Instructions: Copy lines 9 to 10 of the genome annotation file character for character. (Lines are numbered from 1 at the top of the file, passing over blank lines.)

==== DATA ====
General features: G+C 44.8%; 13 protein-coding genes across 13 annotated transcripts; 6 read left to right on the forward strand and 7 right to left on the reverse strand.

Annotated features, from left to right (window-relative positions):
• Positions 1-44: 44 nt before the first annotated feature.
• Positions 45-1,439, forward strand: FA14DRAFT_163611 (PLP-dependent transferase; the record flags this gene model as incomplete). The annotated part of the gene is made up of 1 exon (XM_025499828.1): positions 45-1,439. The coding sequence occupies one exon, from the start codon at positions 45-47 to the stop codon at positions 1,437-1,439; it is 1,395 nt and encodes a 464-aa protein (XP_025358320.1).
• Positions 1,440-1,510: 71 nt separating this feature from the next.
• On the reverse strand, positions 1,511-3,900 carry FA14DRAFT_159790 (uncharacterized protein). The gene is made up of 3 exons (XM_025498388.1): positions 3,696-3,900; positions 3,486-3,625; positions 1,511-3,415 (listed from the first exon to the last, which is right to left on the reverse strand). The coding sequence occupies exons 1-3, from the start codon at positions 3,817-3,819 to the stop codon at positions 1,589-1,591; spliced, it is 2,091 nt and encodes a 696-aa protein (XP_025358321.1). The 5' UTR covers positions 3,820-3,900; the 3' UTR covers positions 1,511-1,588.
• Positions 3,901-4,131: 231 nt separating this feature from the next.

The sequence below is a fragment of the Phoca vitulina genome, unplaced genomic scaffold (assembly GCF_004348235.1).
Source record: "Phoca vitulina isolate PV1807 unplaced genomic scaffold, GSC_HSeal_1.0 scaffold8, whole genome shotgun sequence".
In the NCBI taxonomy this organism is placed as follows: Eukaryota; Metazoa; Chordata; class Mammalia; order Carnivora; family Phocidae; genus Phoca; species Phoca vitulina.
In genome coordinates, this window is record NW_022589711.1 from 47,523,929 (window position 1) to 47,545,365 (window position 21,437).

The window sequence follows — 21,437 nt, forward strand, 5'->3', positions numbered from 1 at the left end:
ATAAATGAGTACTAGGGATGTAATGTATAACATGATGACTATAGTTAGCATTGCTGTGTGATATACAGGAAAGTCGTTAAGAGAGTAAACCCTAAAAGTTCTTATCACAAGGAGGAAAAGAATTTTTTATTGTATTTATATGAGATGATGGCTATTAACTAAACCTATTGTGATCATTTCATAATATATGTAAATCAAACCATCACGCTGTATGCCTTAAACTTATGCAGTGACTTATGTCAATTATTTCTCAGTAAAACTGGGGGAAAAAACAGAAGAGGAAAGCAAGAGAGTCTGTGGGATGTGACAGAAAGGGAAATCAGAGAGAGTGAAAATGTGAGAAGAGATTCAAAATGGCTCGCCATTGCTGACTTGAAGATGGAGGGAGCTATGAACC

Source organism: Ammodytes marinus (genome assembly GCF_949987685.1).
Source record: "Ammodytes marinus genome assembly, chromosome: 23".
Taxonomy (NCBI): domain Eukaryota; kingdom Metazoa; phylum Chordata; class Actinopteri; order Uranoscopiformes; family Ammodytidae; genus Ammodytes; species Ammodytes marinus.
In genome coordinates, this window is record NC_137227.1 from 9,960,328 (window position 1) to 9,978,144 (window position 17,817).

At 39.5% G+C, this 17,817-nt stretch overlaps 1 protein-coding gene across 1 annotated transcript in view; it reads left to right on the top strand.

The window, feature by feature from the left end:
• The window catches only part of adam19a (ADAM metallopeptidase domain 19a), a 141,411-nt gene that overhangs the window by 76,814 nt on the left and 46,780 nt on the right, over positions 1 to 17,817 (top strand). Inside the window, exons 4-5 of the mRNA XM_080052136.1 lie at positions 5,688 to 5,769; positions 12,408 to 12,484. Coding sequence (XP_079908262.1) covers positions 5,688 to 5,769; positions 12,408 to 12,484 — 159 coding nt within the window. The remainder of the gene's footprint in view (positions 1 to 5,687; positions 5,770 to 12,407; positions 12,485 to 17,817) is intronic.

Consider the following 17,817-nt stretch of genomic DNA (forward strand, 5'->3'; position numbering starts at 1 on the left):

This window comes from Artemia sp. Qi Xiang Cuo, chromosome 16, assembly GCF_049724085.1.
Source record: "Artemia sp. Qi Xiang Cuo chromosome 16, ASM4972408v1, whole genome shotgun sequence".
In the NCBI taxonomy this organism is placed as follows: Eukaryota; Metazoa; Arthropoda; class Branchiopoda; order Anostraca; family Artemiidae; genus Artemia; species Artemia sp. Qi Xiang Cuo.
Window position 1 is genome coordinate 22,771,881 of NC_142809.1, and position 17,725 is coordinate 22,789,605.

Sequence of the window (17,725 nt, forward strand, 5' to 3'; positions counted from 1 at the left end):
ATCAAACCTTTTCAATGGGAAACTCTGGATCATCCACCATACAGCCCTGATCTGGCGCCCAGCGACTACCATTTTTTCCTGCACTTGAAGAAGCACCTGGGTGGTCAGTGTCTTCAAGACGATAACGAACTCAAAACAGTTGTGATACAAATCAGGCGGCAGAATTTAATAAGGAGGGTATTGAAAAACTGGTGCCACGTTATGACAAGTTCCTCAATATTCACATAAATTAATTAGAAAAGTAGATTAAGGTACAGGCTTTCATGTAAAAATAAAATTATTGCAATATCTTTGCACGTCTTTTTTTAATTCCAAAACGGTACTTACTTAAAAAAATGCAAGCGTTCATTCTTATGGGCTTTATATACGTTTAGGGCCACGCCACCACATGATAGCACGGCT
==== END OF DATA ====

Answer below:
Source record: "Phoca vitulina isolate PV1807 unplaced genomic scaffold, GSC_HSeal_1.0 scaffold8, whole genome shotgun sequence".
In the NCBI taxonomy this organism is placed as follows: Eukaryota; Metazoa; Chordata; class Mammalia; order Carnivora; family Phocidae; genus Phoca; species Phoca vitulina.